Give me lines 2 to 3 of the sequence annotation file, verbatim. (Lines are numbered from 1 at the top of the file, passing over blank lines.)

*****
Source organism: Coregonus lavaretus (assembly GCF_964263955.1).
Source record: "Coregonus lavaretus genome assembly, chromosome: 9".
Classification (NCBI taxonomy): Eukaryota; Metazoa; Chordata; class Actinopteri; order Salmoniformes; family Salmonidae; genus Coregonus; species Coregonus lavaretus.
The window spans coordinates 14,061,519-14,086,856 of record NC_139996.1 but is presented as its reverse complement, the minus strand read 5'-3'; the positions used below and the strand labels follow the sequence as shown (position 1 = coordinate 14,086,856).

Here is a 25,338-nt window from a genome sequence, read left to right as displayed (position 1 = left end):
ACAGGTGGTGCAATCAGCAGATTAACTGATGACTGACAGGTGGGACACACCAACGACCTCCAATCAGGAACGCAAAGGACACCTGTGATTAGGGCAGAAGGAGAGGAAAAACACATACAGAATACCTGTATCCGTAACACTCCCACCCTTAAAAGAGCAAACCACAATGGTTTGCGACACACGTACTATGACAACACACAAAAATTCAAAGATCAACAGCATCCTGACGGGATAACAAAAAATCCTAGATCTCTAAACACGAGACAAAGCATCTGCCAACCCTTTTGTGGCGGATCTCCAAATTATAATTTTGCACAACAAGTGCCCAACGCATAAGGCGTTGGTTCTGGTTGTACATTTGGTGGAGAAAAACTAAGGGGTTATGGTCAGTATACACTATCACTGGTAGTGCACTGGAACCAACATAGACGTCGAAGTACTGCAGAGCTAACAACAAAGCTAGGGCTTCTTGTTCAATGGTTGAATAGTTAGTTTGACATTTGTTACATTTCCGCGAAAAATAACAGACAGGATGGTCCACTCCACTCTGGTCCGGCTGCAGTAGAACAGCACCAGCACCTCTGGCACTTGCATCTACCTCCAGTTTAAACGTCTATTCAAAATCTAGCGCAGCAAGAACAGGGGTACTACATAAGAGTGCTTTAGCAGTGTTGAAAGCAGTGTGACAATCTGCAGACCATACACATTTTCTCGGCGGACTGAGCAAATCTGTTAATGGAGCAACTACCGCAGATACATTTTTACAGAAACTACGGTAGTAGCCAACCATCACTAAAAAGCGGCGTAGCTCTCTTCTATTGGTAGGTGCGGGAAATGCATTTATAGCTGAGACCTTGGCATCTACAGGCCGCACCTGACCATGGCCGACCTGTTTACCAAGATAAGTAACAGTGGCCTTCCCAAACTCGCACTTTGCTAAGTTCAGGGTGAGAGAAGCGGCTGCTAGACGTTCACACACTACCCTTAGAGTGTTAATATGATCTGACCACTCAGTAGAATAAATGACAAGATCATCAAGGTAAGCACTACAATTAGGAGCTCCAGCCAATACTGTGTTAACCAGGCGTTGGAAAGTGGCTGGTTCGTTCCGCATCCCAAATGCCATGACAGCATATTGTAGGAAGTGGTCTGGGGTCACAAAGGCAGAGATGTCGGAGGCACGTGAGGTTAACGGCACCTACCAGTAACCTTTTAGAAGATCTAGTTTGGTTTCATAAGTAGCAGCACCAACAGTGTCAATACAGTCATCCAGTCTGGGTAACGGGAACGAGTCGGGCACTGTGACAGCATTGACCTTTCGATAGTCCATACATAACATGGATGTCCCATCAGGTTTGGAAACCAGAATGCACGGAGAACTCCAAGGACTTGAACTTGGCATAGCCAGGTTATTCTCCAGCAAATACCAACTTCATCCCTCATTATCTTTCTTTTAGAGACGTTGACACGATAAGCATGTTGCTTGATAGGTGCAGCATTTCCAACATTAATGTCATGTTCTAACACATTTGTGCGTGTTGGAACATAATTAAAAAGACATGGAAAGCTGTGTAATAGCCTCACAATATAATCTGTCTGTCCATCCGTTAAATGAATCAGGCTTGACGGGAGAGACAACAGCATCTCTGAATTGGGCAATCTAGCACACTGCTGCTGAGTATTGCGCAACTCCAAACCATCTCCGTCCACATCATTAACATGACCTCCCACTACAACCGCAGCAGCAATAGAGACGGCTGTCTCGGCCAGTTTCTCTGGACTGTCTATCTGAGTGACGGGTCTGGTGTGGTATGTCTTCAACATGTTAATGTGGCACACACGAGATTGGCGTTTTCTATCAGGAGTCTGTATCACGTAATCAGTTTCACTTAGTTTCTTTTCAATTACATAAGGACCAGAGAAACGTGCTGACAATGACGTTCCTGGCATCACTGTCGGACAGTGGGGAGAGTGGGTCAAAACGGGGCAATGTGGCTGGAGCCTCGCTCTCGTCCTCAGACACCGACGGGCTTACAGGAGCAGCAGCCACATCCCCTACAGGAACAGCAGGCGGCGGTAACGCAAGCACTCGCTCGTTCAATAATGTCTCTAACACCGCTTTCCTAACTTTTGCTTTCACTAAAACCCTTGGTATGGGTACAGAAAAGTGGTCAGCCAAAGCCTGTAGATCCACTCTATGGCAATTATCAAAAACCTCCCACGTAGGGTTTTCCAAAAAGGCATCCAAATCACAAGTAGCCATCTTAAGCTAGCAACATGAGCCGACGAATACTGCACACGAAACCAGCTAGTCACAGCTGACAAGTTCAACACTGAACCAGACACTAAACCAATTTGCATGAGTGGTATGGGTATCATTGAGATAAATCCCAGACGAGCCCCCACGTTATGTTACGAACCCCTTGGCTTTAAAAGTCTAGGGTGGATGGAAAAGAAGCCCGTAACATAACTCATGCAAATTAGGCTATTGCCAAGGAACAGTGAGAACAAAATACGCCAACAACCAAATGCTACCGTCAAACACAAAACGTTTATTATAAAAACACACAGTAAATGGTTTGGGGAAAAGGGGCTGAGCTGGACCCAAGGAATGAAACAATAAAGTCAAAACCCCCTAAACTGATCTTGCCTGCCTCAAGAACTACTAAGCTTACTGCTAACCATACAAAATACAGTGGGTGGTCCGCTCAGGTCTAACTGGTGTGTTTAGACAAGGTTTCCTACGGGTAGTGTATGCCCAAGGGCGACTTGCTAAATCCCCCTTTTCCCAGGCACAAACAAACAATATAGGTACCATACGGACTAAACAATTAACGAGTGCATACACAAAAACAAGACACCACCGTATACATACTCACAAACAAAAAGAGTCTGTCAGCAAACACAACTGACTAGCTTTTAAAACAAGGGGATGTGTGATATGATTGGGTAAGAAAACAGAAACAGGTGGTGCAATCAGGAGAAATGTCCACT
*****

Source record: "Coregonus lavaretus genome assembly, chromosome: 9".
Classification (NCBI taxonomy): Eukaryota; Metazoa; Chordata; class Actinopteri; order Salmoniformes; family Salmonidae; genus Coregonus; species Coregonus lavaretus.